x=space + (xd[i]/2), y=1.1,
                                        text=top_labels[i],
                                        font=dict(family='Arial', size=14,
                                                  color='rgb(67, 67, 67)'),
                                        showarrow=False))
            space += xd[i]

bar_h.update_layout(annotations=annotations,title='Contract Status')
bar_h.show()

The above bar graph shows the same result. 'Month-to-month' contract has the highest count and 'Two-year' contract with the least count. This implies that customers that were enrolled in a contract with a longer time period left the company less in the past one month.

Note: The same procedure can be used to plot Likert Scale data as well.

Different Services

In this section, we will focus on only one service and learn ways to handle similar columns. We will analyze the InternetService column in this section.

We have 3 unique values in this column, namely, 'Fibre Optic', 'DSL', and 'No'.

Let's see how to extract the data from this column for customers that left the company and the ones that stayed ( churn_yes , churn_no ) and compare the results.

#for churn yes
churn_yes['InternetService'].value_counts()  #print

#for churn no
churn_no['InternetService'].value_counts()   #print

#Plot
import plotly.graph_objects as go

bar3= go.Figure()
bar3.add_trace(go.Bar(
    name='Churn Yes',
    x=['Fiber optic','DSL','No'], y=[1297,459,113],marker_color='crimson'))
bar3.add_trace(go.Bar(
    name='Churn No',
    x=['Fiber optic','DSL','No'], y=[1799,1962,1413],marker_color='lightpink'))
bar3.update_layout(barmode='group',title='Internet Service')
bar3.update_xaxes(title='Different Internet Services')
bar3.update_yaxes(title='Counts')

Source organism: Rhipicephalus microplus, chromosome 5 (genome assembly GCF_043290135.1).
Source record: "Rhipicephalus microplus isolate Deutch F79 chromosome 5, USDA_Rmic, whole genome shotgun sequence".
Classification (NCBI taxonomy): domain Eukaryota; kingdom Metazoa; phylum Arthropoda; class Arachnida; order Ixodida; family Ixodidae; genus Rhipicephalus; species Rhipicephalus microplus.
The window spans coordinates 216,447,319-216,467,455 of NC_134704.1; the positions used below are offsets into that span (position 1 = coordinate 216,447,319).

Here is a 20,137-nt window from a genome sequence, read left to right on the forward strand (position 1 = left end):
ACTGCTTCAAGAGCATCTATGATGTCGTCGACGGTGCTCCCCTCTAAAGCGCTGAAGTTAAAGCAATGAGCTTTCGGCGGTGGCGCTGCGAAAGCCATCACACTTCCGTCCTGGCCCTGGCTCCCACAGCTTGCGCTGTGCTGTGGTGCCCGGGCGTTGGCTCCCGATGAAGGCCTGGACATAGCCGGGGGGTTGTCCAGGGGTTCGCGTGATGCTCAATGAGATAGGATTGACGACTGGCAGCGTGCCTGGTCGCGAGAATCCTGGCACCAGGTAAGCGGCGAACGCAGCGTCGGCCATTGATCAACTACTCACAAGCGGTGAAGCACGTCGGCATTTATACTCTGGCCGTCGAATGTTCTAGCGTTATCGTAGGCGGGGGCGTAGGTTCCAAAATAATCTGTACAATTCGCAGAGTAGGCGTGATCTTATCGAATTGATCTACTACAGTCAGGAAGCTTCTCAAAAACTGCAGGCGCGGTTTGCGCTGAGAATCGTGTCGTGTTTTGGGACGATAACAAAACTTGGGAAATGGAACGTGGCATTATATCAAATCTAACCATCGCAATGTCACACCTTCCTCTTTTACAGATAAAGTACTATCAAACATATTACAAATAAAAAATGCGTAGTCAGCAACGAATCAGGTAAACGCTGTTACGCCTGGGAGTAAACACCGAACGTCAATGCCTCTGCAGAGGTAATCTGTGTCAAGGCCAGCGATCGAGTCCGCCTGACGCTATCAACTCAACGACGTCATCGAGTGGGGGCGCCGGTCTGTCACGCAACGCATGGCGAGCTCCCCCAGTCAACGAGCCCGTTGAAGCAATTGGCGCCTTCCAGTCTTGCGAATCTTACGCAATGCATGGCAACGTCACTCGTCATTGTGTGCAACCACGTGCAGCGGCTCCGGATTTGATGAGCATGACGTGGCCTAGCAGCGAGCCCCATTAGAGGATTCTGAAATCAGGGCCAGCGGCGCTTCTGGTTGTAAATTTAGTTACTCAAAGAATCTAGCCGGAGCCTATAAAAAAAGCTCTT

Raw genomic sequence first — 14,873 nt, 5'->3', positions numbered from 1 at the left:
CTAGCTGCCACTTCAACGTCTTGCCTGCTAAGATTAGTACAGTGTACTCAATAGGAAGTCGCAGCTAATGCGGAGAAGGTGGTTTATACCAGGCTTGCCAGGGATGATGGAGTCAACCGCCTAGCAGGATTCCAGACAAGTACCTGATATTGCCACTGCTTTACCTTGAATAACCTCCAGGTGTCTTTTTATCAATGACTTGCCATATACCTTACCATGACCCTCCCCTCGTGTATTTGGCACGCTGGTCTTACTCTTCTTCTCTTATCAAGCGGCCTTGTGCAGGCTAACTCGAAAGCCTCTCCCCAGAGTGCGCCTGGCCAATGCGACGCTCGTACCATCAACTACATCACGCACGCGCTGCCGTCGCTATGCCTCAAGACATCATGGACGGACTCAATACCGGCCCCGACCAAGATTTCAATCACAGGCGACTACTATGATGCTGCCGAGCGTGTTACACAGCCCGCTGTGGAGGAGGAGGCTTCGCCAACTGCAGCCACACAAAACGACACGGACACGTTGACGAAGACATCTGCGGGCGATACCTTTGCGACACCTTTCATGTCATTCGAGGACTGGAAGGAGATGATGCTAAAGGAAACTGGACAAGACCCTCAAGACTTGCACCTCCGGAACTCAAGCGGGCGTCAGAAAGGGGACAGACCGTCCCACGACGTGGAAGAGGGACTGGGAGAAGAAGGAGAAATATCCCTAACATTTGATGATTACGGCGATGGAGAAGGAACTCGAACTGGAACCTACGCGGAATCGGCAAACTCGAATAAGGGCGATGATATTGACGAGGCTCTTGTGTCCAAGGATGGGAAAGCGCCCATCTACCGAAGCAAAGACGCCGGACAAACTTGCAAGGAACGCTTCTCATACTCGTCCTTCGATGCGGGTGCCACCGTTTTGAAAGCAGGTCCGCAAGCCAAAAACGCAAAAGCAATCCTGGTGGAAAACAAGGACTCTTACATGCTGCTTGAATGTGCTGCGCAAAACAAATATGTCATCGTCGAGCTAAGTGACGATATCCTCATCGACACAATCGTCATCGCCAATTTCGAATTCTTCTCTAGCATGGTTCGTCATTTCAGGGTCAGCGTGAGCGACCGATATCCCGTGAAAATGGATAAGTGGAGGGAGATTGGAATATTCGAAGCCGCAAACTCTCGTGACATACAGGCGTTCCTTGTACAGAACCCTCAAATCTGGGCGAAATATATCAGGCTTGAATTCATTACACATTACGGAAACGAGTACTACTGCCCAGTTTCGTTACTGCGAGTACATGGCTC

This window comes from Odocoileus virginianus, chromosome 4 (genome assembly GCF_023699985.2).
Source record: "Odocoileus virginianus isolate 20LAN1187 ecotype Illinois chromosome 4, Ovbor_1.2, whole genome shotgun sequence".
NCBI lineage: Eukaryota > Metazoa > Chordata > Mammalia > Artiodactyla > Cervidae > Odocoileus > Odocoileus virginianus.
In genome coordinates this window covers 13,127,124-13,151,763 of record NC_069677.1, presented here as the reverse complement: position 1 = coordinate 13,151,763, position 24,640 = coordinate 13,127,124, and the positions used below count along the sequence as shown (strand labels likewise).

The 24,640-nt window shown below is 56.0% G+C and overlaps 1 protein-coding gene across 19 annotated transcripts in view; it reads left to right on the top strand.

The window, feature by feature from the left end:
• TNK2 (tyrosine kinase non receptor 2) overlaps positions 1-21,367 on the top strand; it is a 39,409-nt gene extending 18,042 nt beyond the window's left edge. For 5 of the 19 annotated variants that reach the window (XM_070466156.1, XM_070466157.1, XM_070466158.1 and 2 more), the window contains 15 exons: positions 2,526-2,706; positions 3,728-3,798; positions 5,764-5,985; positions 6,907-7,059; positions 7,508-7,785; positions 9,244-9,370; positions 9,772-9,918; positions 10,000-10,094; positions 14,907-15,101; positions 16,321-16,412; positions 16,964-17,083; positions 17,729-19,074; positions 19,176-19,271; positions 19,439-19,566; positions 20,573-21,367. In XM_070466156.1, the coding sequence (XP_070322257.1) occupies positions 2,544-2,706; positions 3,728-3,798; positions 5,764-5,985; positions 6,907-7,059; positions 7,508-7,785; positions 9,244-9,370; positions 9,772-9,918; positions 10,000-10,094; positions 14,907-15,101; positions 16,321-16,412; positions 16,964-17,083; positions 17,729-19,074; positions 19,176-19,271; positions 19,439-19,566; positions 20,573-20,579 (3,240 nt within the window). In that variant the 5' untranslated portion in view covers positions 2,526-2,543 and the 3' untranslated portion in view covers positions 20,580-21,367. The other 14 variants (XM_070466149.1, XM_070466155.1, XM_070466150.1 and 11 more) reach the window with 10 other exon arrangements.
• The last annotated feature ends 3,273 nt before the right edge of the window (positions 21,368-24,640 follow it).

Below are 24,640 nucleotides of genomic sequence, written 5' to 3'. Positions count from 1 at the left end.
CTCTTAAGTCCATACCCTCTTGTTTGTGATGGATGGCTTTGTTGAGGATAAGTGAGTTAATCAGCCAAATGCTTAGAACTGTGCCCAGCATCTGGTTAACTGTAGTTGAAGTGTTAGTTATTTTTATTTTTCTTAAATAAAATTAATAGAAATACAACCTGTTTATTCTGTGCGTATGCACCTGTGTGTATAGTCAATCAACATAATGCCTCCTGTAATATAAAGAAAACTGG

bar3.show()

We observe that customers with internet service 'Fibre Optics' (1297) has the highest count for leaving the company. Whereas, customers with internet service 'DSL' has the highest count for staying (1962) and comparatively lesser count for leaving (459). This gives us an intuition that 'DSL' is performing better than 'Fibre Optics', therefore, we can think about switching more customers to 'DSL'.

Go through the lines of code above and analyze the results for other services that the customers are taking.

With this, we come to the end of our analysis.

Conclusions

We gained some interesting insights into the dataset. They are as follows:-

  1. 25.5% (476) customers were senior citizens that left the company in the last month.
  2. Churn customers leave within the first 3 months. The highest tenure period is for 6 days with a count of 72.
  3. The monthly charge for most of the customers that left was between 80 to 100 units. While the total charge was scattered uniformly for all values.
  4. 'Month-to-month' contract has the highest count (1655) for  customers that left.
  5. Internet service 'Fibre Optics' (1297) has the highest count for leaving the company, we observe that 'DSL' performs better than 'Fibre Optics'.

We have found the answers to all the questions, and we can now share our report with the team, together with the processed data for further analysis.

Hope that now you feel more confident to handle similar datasets.

Waiting for you in our next pandas series.
See you then!